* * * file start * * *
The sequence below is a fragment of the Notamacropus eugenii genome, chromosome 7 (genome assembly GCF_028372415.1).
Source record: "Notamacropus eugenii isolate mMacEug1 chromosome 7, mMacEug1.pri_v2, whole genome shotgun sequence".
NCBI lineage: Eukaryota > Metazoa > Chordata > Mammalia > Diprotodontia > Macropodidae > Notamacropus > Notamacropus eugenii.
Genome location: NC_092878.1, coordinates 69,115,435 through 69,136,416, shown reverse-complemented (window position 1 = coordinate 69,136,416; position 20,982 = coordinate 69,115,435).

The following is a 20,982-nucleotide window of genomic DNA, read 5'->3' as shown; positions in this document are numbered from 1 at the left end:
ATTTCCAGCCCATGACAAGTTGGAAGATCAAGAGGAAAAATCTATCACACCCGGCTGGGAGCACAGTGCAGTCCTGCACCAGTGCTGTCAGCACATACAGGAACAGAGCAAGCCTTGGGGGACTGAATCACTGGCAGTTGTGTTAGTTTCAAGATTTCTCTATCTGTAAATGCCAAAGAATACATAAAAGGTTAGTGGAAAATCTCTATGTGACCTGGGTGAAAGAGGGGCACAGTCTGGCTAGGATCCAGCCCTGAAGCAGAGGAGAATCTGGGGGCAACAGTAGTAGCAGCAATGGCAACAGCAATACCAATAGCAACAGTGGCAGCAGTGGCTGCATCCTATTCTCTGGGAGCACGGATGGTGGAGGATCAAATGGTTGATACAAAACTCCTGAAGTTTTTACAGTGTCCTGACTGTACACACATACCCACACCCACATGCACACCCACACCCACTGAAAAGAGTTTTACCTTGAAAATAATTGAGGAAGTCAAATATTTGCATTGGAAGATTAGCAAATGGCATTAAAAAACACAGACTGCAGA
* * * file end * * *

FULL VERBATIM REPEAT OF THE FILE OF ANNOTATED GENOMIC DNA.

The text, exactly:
The sequence below is a fragment of the Notamacropus eugenii genome, chromosome 7 (genome assembly GCF_028372415.1).
Source record: "Notamacropus eugenii isolate mMacEug1 chromosome 7, mMacEug1.pri_v2, whole genome shotgun sequence".
NCBI lineage: Eukaryota > Metazoa > Chordata > Mammalia > Diprotodontia > Macropodidae > Notamacropus > Notamacropus eugenii.
Genome location: NC_092878.1, coordinates 69,115,435 through 69,136,416, shown reverse-complemented (window position 1 = coordinate 69,136,416; position 20,982 = coordinate 69,115,435).

The following is a 20,982-nucleotide window of genomic DNA, read 5'->3' as shown; positions in this document are numbered from 1 at the left end:
ATTTCCAGCCCATGACAAGTTGGAAGATCAAGAGGAAAAATCTATCACACCCGGCTGGGAGCACAGTGCAGTCCTGCACCAGTGCTGTCAGCACATACAGGAACAGAGCAAGCCTTGGGGGACTGAATCACTGGCAGTTGTGTTAGTTTCAAGATTTCTCTATCTGTAAATGCCAAAGAATACATAAAAGGTTAGTGGAAAATCTCTATGTGACCTGGGTGAAAGAGGGGCACAGTCTGGCTAGGATCCAGCCCTGAAGCAGAGGAGAATCTGGGGGCAACAGTAGTAGCAGCAATGGCAACAGCAATACCAATAGCAACAGTGGCAGCAGTGGCTGCATCCTATTCTCTGGGAGCACGGATGGTGGAGGATCAAATGGTTGATACAAAACTCCTGAAGTTTTTACAGTGTCCTGACTGTACACACATACCCACACCCACATGCACACCCACACCCACTGAAAAGAGTTTTACCTTGAAAATAATTGAGGAAGTCAAATATTTGCATTGGAAGATTAGCAAATGGCATTAAAAAACACAGACTGCAGA